Researchers Tim Kuipers, Eugni L. Doubrovski, Jun Wu, and Charlie C.L. Wang have released the findings of a new study in the recently published ‘A framework for adaptive width control of dense contour-parallel toolpaths in fused deposition modeling.’
Adaptive widths are effective for use in FDM 3D printing, but as the authors point out, they can often be challenging to set. In this study, the researchers create a framework for numerous schemes in generating adaptive-width toolpaths. Today, users often employ technology with extrusion occurring along parallel toolpaths following along with the contour of the layer, leaving the authors to focus on these methods—along with discussing solutions for challenges found in narrower geometries.
When features vary from nozzle size, there may be issues with both overfill and underfill as respectively, a buildup of pressure is caused, or a decrease in stiffness that may threaten stability or cause features to be completely overlooked in printing. Such issues are more exaggerated in prints with smaller details; however, these problems may be avoided in using toolpaths with adaptive width.
The toolpath is critical to printing, and the outcome of parts and prototypes. The amount of time in printing, cost of materials, and most importantly of all—material properties—are all affected. In FDM 3D printing, toolpaths should offer the following:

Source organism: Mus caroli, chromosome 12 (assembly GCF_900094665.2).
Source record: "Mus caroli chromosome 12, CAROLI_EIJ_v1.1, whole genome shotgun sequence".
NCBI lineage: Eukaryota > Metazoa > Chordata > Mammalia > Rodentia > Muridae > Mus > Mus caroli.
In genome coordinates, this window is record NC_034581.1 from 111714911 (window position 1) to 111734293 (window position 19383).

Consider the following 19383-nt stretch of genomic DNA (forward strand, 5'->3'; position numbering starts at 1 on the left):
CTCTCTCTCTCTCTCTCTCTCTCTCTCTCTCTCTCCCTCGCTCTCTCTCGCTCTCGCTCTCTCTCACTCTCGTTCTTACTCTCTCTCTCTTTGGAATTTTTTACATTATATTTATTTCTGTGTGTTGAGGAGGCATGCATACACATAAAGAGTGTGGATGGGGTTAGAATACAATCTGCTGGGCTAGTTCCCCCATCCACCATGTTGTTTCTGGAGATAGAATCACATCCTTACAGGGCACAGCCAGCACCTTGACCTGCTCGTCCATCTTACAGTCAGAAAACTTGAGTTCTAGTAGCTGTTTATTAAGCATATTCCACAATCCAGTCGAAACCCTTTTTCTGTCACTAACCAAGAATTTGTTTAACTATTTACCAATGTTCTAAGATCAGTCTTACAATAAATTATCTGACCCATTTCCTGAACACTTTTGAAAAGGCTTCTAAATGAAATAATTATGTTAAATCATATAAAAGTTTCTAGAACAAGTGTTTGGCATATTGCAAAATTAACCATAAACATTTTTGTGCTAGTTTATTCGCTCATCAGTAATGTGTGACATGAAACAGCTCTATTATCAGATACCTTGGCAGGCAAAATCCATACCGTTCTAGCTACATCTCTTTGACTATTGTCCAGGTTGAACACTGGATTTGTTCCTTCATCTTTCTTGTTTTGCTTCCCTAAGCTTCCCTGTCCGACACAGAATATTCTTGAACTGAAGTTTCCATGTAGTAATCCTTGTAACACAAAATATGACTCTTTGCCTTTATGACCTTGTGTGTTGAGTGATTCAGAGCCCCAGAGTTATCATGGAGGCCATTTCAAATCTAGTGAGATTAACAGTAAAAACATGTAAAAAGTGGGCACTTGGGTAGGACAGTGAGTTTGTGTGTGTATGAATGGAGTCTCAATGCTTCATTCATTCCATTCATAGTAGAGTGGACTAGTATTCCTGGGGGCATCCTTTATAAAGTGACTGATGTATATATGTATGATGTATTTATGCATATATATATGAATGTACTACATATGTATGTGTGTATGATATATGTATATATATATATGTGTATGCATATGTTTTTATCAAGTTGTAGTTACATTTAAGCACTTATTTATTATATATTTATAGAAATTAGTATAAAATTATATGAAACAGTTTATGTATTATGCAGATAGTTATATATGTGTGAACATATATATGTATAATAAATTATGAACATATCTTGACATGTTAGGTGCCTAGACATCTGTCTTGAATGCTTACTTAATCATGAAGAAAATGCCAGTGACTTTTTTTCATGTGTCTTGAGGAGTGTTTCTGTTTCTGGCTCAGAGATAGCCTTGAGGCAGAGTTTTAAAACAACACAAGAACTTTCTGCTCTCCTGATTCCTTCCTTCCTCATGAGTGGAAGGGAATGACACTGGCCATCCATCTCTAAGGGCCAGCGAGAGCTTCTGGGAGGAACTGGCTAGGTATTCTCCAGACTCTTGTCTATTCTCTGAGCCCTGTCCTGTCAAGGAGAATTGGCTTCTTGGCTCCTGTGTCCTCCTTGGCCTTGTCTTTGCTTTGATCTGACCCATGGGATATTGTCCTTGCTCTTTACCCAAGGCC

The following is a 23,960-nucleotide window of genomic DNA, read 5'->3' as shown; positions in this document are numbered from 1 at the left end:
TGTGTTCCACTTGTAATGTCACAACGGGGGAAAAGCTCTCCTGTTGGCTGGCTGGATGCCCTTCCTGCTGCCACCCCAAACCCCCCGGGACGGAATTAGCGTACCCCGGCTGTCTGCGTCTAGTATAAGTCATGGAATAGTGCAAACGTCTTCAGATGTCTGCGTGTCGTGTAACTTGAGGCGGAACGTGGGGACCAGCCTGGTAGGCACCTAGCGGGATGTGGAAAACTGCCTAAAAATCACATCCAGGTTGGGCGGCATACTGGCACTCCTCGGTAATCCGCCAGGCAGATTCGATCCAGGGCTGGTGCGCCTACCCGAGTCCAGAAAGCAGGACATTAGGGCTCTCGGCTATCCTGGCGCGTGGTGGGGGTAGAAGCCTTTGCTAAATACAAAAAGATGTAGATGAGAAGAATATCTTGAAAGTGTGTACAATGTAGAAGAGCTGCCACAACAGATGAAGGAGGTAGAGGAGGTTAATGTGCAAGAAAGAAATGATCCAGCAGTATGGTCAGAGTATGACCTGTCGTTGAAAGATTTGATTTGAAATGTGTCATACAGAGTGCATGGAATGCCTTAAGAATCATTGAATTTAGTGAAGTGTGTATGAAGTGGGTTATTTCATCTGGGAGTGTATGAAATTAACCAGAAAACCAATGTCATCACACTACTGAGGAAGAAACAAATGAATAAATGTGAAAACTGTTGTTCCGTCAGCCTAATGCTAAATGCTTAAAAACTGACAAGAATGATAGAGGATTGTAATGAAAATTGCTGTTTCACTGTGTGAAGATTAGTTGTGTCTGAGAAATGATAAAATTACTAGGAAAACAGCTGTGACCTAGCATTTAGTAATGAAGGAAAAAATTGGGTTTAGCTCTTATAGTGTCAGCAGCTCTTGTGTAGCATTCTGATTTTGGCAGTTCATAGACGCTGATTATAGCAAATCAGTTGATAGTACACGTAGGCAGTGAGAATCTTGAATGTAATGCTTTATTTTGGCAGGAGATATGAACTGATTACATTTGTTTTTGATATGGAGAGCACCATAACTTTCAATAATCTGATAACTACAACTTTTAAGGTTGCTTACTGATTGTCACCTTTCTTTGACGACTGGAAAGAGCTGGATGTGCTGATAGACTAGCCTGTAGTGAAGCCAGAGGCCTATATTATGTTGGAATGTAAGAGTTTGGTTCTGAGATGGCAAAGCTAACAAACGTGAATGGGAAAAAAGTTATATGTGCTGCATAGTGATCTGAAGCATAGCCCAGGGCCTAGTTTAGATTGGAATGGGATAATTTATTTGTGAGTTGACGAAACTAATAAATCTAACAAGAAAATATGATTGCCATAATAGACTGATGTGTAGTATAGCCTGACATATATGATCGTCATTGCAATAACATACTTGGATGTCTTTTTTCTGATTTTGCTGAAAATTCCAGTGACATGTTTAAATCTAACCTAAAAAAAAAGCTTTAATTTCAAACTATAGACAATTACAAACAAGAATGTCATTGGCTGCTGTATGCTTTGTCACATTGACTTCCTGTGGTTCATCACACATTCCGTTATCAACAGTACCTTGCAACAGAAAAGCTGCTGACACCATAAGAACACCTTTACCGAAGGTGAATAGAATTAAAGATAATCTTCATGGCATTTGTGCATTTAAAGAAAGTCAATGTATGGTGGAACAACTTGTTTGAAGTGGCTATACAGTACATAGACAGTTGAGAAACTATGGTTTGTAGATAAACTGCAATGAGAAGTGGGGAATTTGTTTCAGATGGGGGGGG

- A path for extrusion that is as continuous as possible, avoiding defects and failure
- Smooth performance—avoiding sharp turns and a longer printing process
- The ability to cover the contour region without underfilling
- No overlap in extrusion paths
The researchers began by creating a graph for the input polygon—as a skeleton, representative of the medial axis transform (MAT). Noting that the skeleton is meant to be visualized as ‘the union of cones,’ each point is raised to a height equaling the least distance from the point to the boundary of the polygon. Edges and nodes are discovered first, in the center. New nodes are then added, with the union of cones being sliced at regular intervals.
Toolpaths of 300 sample shapes were generated with the framework created by the authors, using four beading schemes.
The authors evaluated sample structures for:
- Print time
- Computational performance
- Comparison of beading schemes
Overall, the researchers found their framework to be stable in evaluation, further refined for thin contours and microstructure prototypes.
“Our framework is flexible, demonstrated by the several beading schemes which emulate existing techniques. The computation times of our framework are on par with the state-of-the-art library for performing offsets of non-adaptive bead width,” concluded the researchers.
“Compared to the naive approach of constant width toolpaths our beading scheme is expected to improve the stiffness, dimensional accuracy and visual qualities of the manufactured model. It is expected that as distributed beading schemes are implemented in commercial software packages and bead width variation control become commonplace, the practice of design for additive manufacturing can disregards some of the nozzle size considerations.”
Toolpaths are the topic of ongoing research around the world, from using them to avoid 3D printing collisions to creating different simulations and levels of optimization. What do you think of this news? Let us know your thoughts! Join the discussion of this and other 3D printing topics at 3DPrintBoard.com.
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